I think the combat phase is even more thematic. The same unit can attack multiple times, or be attacked multiple times. Now, stalemates are pretty unlikely, so one of those two units is going to end up retreating or being removed from the map (temporarily or permanently), but a victorious unit that's adjacent to another enemy can press their advantage, or a defender that shrugged off one unit's assault now has to contend with another's. I think the back-and-forth nature of the phase does some of the heavy lifting here, underlining the sense of grinding collision even if each individual pair of die rolls might prove to be decisive.

I'll admit when I first unfolded the map - before I had even cracked open the rulebook - and I saw that there were only six turns, each half a day long, I was briefly concerned that there is no way that this would get across how long some of the fighting went on or how fierce it was. But the alternating marches and battles really go a long way toward allowing for something akin to historical activity levels, while providing a great moment-to-moment decision space.

I was quite taken with the thing. I think it plays to the strengths of the small game format while avoiding the pitfalls, and I highly recommend it.


  • Hi, The Table Battles Scenarios set-up was printed inside C3i Magazine Nr32 (RBM Studio) in order to reduce the number of C3i INSERTS which were already planned for the issue. Weight is a critical factor in Magazine production when one adds INSERTS to a Magazine. We have to keep the weight of an issue at a set figure in regards to the cost of shipping to our customers. Hope this helps, Rodger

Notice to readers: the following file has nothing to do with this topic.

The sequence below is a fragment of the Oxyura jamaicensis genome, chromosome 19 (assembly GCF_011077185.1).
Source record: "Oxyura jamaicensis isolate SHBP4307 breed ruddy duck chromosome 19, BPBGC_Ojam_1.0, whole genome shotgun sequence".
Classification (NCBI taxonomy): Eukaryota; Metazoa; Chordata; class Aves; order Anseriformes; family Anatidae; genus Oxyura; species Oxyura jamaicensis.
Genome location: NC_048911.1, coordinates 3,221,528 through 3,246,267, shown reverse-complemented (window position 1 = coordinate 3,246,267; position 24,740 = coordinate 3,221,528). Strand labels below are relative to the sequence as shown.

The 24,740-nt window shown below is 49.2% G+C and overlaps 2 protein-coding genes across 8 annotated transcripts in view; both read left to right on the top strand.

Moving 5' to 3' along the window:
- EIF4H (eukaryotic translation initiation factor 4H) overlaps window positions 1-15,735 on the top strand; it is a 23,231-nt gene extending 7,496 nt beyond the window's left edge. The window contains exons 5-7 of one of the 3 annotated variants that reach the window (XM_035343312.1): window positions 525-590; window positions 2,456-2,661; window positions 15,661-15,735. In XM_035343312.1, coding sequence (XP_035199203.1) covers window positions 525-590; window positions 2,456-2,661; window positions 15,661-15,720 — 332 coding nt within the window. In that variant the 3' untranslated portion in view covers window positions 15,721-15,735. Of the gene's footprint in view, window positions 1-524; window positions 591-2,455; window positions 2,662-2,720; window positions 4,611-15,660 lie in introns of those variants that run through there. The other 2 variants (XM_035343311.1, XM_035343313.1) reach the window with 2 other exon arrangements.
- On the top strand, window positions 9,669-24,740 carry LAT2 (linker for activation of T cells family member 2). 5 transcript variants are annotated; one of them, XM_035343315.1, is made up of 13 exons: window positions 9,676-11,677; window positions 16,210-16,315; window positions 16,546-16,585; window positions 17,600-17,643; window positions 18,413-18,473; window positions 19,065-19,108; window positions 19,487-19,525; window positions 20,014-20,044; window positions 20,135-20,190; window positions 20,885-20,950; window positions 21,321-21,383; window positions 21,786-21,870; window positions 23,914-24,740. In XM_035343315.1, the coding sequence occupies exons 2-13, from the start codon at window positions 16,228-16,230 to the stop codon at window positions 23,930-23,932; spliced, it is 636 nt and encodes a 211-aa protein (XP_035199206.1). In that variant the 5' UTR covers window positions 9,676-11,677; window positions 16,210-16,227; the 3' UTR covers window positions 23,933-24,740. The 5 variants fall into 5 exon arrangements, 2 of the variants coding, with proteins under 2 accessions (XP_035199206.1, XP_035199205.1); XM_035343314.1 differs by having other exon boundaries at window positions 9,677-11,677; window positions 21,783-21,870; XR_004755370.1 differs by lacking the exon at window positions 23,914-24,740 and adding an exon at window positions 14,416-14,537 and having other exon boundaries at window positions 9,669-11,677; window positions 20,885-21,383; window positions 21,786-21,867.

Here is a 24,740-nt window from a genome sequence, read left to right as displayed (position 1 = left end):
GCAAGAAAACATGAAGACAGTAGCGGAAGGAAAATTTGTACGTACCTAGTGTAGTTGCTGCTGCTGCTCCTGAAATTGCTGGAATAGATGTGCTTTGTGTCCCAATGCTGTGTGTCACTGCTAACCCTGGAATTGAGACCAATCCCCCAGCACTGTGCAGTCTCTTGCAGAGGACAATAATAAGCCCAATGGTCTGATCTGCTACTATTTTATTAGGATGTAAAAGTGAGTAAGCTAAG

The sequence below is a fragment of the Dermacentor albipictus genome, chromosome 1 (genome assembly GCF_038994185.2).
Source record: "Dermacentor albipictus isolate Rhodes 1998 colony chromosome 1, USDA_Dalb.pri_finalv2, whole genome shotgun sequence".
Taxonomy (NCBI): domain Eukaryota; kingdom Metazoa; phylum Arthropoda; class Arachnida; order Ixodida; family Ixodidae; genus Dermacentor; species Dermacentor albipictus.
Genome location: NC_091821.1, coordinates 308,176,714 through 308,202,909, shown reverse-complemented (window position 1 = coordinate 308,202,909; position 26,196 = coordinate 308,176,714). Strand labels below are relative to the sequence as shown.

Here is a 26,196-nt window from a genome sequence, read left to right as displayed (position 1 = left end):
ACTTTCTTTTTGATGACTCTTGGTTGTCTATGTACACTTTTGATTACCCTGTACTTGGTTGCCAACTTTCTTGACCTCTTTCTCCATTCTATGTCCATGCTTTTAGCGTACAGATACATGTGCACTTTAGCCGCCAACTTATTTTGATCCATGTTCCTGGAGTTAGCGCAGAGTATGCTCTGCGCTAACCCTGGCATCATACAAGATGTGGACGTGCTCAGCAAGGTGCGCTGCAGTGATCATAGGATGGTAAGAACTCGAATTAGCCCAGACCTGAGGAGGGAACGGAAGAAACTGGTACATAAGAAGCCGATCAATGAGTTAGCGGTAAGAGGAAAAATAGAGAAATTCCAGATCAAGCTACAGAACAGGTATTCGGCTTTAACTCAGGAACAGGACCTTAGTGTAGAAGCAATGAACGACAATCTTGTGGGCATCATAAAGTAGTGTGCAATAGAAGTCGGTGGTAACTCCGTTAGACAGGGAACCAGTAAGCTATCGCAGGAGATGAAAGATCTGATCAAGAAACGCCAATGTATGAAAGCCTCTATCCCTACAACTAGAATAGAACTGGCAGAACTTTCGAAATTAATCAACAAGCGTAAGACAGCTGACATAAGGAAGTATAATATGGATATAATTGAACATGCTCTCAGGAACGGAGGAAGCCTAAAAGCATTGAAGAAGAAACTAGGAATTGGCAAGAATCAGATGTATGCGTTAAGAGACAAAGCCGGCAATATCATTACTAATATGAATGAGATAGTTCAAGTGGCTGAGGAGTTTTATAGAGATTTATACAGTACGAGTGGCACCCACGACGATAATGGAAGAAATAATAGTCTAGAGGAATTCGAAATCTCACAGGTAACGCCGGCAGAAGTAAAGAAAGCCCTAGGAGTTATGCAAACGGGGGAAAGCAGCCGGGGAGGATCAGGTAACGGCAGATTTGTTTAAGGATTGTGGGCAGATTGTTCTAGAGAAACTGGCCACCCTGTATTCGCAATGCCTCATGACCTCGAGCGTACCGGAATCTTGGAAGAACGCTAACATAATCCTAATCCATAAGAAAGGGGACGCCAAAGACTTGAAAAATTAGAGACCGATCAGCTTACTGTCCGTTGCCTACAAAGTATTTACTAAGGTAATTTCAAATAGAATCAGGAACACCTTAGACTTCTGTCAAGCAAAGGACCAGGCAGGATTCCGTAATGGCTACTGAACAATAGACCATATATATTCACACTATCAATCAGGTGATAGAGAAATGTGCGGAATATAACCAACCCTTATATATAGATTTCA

Rodger MacGowan

  • I’m curious why the setup ended up printed inside the magazine? Was it just to maximize the number of cards for the actual scenarios? It’s not really a big deal, but it means I had to copy it to an index card to put in my Table Battles box.


  • Just received my copy yesterday, but your writeup has me very interested in trying it out. Sounds like it has some interesting ideas for a light game.


  • I wonder how we can help Rodger keep this thing in print and available as a fantastic gateway to wargaming that could be used at conventions, schools, and at boardgame nights that don’t normally feature 2 player war games.


  • I was one of the early testers, and your thoughts echo mine on how well Mark we able to distill the essence of the battle into mechanics that model in a non-obvious way. He is a brilliant designer but doing that distillation can be the hardest thing, and he more less nailed it in one.

    Scott Muldoon